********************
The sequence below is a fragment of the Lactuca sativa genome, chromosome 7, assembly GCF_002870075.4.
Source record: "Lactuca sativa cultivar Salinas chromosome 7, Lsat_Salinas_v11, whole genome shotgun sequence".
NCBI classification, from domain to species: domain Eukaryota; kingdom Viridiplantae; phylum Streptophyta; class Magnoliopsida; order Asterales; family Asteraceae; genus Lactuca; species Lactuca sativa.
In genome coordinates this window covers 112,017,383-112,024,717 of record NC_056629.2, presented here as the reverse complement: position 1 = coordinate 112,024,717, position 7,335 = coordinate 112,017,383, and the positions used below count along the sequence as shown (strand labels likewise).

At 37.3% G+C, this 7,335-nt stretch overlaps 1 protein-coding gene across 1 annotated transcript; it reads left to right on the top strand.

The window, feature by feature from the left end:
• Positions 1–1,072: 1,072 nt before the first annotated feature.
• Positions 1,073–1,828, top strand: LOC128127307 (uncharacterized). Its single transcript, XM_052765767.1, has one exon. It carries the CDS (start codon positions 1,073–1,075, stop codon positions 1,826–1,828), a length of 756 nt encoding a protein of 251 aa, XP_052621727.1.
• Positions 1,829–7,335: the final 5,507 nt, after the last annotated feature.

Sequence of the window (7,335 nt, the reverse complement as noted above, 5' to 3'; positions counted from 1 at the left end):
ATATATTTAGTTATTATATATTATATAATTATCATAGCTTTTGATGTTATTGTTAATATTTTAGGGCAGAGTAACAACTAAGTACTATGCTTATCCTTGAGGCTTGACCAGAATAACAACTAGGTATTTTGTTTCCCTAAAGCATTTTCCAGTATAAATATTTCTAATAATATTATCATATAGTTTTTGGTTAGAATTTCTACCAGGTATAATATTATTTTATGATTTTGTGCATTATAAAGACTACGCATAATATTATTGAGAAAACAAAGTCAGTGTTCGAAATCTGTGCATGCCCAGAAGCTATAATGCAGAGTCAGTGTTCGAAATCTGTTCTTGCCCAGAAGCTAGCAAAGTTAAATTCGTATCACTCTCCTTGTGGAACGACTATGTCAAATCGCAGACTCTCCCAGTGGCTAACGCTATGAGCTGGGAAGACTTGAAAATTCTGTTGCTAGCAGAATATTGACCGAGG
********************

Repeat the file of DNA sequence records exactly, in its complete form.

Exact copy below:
The sequence below is a fragment of the Lactuca sativa genome, chromosome 7, assembly GCF_002870075.4.
Source record: "Lactuca sativa cultivar Salinas chromosome 7, Lsat_Salinas_v11, whole genome shotgun sequence".
NCBI classification, from domain to species: domain Eukaryota; kingdom Viridiplantae; phylum Streptophyta; class Magnoliopsida; order Asterales; family Asteraceae; genus Lactuca; species Lactuca sativa.
In genome coordinates this window covers 112,017,383-112,024,717 of record NC_056629.2, presented here as the reverse complement: position 1 = coordinate 112,024,717, position 7,335 = coordinate 112,017,383, and the positions used below count along the sequence as shown (strand labels likewise).

At 37.3% G+C, this 7,335-nt stretch overlaps 1 protein-coding gene across 1 annotated transcript; it reads left to right on the top strand.

The window, feature by feature from the left end:
• Positions 1–1,072: 1,072 nt before the first annotated feature.
• Positions 1,073–1,828, top strand: LOC128127307 (uncharacterized). Its single transcript, XM_052765767.1, has one exon. It carries the CDS (start codon positions 1,073–1,075, stop codon positions 1,826–1,828), a length of 756 nt encoding a protein of 251 aa, XP_052621727.1.
• Positions 1,829–7,335: the final 5,507 nt, after the last annotated feature.

Sequence of the window (7,335 nt, the reverse complement as noted above, 5' to 3'; positions counted from 1 at the left end):
ATATATTTAGTTATTATATATTATATAATTATCATAGCTTTTGATGTTATTGTTAATATTTTAGGGCAGAGTAACAACTAAGTACTATGCTTATCCTTGAGGCTTGACCAGAATAACAACTAGGTATTTTGTTTCCCTAAAGCATTTTCCAGTATAAATATTTCTAATAATATTATCATATAGTTTTTGGTTAGAATTTCTACCAGGTATAATATTATTTTATGATTTTGTGCATTATAAAGACTACGCATAATATTATTGAGAAAACAAAGTCAGTGTTCGAAATCTGTGCATGCCCAGAAGCTATAATGCAGAGTCAGTGTTCGAAATCTGTTCTTGCCCAGAAGCTAGCAAAGTTAAATTCGTATCACTCTCCTTGTGGAACGACTATGTCAAATCGCAGACTCTCCCAGTGGCTAACGCTATGAGCTGGGAAGACTTGAAAATTCTGTTGCTAGCAGAATATTGACCGAGG